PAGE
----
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<B>AMERICAN'S KIDS DANCE RINGS AROUND FRENCH</B> <BR>By CLIVE BARNES in The NY Post<P><BR>June 5, 2002 -- WITH the sole exception of American Ballet Theater, all great ballet companies have equally talented schools attached. <BR>By staging public performances, the schools give their dancers much-needed experience and audiences a precious glimpse of the company's future. <P>A week ago, the Paris Opera Ballet sent its school - generally regarded as the world's best, along with St. Petersburg's - to give performances in New York, as it had done once before. <P>The Parisians were impressive, as usual, though not as much so as in the past. <P><A HREF="http://www.nypost.com/entertainment/49579.htm" TARGET=_blank><B>click for more</B></A>


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 Post subject: Re: Paris Opera Ballet School
PostPosted: Tue Mar 02, 2004 1:21 am 
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Joined: Thu Sep 21, 2000 11:01 pm
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Location: California
I just viewed the Coppelia DVD - as performed by the students of the POB School - terrific. There is also a documentary of the school on it as well which is quite good and you get a good look at the young Le Riche, Jose Martinez and Aurelie Du Pont. The way in the which the dancers are trained is quite beautiful. I am wondering if a printed syllabus of the POB school exists?

Anyone?

DH


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 Post subject: Re: Paris Opera Ballet School
PostPosted: Tue Mar 02, 2004 4:49 am 
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Joined: Mon Oct 22, 2001 11:01 pm
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Location: Paris, FRANCE
David, I have never heard of a printed syllabus of the POB school.
"The French method" is usually transmitted orally by a long uninterrupted series of teachers who were themselves former POB dancers.


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 Post subject: Re: Paris Opera Ballet School
PostPosted: Tue Mar 02, 2004 4:37 pm 
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Merci ileana!

I wonder then if anyone has written about the French method. There are so many books written about the Russian style. I should hope someone would write about the French.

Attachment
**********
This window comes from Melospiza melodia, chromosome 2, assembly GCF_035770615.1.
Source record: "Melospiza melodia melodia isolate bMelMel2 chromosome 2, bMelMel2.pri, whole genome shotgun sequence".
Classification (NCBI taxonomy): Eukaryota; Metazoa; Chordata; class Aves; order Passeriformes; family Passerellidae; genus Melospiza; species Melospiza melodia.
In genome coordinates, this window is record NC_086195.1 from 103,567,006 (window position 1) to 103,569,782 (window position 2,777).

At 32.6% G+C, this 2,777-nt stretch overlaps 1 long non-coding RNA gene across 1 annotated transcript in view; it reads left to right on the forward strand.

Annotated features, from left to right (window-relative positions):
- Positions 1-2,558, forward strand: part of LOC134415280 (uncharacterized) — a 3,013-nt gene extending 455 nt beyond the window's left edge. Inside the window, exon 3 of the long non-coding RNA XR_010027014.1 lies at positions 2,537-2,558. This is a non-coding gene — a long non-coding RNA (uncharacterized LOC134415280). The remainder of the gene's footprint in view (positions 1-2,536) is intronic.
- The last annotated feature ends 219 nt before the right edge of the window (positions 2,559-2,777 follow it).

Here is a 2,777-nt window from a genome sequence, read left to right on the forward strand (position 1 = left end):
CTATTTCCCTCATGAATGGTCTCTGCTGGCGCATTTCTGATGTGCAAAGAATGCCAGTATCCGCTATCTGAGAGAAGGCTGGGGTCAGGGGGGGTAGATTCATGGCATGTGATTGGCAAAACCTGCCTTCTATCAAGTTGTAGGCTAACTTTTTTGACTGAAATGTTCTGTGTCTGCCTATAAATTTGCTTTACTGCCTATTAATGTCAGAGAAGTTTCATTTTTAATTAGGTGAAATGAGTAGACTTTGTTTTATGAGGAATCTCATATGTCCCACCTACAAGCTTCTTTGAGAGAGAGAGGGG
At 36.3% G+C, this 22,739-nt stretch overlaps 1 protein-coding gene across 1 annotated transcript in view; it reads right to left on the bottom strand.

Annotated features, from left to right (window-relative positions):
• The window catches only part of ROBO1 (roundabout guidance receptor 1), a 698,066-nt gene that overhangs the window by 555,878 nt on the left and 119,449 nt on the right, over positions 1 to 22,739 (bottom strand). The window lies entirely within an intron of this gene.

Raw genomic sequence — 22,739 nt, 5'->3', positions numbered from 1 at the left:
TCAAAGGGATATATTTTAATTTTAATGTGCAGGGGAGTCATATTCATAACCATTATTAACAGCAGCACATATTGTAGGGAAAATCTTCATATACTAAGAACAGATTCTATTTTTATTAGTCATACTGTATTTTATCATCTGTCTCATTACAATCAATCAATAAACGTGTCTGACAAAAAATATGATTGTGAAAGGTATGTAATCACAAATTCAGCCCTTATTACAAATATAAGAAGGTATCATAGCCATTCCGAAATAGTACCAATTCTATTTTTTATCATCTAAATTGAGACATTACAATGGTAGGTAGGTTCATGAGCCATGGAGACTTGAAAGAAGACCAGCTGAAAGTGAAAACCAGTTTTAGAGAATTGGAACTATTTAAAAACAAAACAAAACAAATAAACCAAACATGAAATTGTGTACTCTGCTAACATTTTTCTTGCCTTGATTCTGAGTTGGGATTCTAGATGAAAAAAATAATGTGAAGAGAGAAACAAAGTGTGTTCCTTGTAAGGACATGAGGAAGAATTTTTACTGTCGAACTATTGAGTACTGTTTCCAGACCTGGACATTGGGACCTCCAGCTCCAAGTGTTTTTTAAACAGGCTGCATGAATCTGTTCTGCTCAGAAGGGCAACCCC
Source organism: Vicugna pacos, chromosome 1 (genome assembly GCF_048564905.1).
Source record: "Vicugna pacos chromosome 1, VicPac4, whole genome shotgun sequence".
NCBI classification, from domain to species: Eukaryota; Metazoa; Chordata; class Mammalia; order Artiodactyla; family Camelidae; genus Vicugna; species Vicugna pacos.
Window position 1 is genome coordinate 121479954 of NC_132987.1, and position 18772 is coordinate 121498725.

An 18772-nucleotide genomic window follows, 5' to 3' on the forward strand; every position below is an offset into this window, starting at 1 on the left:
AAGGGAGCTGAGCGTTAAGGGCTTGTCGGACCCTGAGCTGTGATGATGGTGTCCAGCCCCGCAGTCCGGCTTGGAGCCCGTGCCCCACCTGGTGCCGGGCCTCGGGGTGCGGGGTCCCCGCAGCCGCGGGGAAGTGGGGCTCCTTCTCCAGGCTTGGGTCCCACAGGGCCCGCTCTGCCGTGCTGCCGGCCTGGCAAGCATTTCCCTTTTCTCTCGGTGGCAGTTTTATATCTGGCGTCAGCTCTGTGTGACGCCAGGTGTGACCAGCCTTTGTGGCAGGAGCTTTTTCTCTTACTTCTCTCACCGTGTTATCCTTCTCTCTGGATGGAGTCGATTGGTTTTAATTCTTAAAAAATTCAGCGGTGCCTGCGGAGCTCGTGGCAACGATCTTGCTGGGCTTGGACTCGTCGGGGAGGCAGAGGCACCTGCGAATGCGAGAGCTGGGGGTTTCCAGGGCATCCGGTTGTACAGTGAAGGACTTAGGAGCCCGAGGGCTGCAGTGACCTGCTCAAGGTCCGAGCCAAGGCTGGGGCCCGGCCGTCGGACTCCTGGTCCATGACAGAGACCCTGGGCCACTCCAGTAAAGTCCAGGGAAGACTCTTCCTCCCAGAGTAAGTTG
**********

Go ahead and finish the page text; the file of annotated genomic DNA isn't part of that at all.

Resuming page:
David


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 Post subject: Re: Paris Opera Ballet School
PostPosted: Mon Dec 13, 2004 7:31 am 
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Location: Estonia
Quote:
Seeing Things: THE FRENCH HAVE A SCHOOL FOR IT

by TOBI TOBIAS
the Arts Journal

... I saw the daylong program this extraordinary school, the oldest and arguably the greatest of its kind, modestly calls its “Demonstrations.”

The program, nearly six hours long, with a break midway in which valiant spectators went out to revive themselves with shots of strong black coffee, comprised separate mini-classes for boys and girls from Level 6 (ages 12 to 13) up to Level 1 (18 and under).
more


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 Post subject:
PostPosted: Mon May 09, 2005 3:08 pm 
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Joined: Mon May 09, 2005 2:53 pm
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Location: france
the french method is special, because it depends on Italian and Russian nineteenth century schools...
but I think that we know progressivly lose the russian side :(
In a another side, russian school in the 19th depended on french teachers... it's quite difficult to know what comes from what, but here "we" usually say that legs are from Italy and arms from Russia...

But there is a problem know with the teaching of classical ballet in France... there is not just one method... experimentations grow up, and I'm afraid it will not be very good for classical dance...